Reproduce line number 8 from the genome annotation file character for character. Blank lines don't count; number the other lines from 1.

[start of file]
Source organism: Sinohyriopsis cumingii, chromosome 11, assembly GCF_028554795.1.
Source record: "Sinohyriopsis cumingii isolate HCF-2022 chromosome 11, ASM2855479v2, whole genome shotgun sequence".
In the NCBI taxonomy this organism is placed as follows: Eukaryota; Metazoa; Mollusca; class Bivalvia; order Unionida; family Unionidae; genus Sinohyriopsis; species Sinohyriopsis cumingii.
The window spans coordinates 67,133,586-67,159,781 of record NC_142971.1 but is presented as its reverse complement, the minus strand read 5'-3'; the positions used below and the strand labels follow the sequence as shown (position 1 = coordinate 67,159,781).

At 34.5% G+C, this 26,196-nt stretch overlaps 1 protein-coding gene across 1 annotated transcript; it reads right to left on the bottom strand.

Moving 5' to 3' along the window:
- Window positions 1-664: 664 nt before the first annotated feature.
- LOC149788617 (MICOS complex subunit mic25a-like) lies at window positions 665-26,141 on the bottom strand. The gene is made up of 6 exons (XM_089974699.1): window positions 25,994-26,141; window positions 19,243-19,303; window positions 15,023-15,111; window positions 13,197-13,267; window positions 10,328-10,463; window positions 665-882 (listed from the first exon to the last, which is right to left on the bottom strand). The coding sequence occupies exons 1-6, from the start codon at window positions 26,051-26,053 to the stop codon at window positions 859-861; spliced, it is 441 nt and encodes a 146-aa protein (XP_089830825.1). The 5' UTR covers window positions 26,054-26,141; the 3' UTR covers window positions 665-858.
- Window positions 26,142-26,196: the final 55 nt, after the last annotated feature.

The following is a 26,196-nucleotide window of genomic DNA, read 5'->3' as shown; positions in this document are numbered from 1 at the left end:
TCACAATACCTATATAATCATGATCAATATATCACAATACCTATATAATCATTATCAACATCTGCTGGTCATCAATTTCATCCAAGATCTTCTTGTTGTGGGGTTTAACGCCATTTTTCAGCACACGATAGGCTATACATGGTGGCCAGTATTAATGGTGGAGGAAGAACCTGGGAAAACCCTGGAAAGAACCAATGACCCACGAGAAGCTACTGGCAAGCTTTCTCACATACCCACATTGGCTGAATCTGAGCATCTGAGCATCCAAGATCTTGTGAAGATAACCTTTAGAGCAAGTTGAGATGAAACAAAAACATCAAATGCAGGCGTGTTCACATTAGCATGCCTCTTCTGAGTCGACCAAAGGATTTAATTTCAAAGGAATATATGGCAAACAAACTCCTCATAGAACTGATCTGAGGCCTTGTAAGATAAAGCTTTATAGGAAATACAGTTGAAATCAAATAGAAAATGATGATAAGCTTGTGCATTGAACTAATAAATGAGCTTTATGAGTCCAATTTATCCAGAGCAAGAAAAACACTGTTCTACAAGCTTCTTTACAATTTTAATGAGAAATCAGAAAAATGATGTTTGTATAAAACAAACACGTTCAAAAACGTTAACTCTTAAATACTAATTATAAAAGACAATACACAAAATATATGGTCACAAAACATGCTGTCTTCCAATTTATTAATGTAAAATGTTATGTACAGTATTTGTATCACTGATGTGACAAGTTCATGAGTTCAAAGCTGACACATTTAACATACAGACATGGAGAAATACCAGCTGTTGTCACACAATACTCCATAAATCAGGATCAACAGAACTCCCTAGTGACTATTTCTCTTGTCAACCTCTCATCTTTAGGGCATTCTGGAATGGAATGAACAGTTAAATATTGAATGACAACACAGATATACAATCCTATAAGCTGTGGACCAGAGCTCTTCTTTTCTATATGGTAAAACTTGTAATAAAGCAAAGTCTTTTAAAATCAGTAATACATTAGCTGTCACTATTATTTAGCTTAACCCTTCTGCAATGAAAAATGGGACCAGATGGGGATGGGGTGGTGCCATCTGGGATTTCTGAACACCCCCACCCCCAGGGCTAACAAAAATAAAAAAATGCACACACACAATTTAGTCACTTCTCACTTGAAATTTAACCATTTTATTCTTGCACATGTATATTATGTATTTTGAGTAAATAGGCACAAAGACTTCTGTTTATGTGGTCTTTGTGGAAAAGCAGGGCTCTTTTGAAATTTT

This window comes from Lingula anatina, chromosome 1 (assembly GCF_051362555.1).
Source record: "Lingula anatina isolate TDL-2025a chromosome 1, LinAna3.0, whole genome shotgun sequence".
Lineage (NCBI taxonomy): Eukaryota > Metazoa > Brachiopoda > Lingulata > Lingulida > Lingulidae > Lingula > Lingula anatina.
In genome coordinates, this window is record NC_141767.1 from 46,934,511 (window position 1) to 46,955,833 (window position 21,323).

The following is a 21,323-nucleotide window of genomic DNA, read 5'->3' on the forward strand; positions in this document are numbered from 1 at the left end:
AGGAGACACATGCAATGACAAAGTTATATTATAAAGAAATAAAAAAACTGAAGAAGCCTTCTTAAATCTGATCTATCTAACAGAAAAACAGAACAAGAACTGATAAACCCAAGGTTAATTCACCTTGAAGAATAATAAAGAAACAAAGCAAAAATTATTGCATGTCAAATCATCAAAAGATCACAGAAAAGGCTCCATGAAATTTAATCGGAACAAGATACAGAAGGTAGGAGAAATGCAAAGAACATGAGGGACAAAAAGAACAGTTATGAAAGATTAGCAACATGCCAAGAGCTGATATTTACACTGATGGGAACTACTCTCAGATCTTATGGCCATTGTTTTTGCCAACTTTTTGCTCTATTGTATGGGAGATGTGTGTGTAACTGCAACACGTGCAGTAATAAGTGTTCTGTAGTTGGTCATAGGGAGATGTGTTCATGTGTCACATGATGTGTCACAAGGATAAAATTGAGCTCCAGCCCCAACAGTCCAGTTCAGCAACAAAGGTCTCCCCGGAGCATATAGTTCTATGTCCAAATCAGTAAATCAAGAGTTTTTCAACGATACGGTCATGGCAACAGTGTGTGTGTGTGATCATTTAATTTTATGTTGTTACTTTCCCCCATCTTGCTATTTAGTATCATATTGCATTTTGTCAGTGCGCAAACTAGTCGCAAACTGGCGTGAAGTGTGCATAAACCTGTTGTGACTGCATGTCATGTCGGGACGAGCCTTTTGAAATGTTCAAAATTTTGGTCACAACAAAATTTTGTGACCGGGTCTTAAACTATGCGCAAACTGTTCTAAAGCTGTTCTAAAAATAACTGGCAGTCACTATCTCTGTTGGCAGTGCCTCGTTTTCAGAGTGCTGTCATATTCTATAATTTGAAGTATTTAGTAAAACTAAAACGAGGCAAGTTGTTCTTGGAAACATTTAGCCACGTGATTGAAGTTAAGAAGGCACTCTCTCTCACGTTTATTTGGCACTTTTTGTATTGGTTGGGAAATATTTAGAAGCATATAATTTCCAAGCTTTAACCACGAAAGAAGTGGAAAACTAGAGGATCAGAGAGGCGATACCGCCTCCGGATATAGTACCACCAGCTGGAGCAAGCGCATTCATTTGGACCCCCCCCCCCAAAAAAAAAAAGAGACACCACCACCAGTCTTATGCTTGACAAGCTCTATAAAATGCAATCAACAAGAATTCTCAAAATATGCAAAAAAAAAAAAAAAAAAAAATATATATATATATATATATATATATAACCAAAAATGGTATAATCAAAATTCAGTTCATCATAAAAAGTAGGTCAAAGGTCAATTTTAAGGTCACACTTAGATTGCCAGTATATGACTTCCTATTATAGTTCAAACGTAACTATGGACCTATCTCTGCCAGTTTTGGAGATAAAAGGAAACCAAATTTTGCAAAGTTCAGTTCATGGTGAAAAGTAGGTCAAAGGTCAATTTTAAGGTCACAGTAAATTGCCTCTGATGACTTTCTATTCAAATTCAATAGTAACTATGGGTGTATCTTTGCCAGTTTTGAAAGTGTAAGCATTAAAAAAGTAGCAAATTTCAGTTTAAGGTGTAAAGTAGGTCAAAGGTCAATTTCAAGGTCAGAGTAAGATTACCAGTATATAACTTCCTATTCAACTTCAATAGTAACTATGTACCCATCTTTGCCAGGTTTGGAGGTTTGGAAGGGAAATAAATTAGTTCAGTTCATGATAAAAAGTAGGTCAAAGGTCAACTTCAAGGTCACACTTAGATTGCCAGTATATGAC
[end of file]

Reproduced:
- LOC149788617 (MICOS complex subunit mic25a-like) lies at window positions 665-26,141 on the bottom strand. The gene is made up of 6 exons (XM_089974699.1): window positions 25,994-26,141; window positions 19,243-19,303; window positions 15,023-15,111; window positions 13,197-13,267; window positions 10,328-10,463; window positions 665-882 (listed from the first exon to the last, which is right to left on the bottom strand). The coding sequence occupies exons 1-6, from the start codon at window positions 26,051-26,053 to the stop codon at window positions 859-861; spliced, it is 441 nt and encodes a 146-aa protein (XP_089830825.1). The 5' UTR covers window positions 26,054-26,141; the 3' UTR covers window positions 665-858.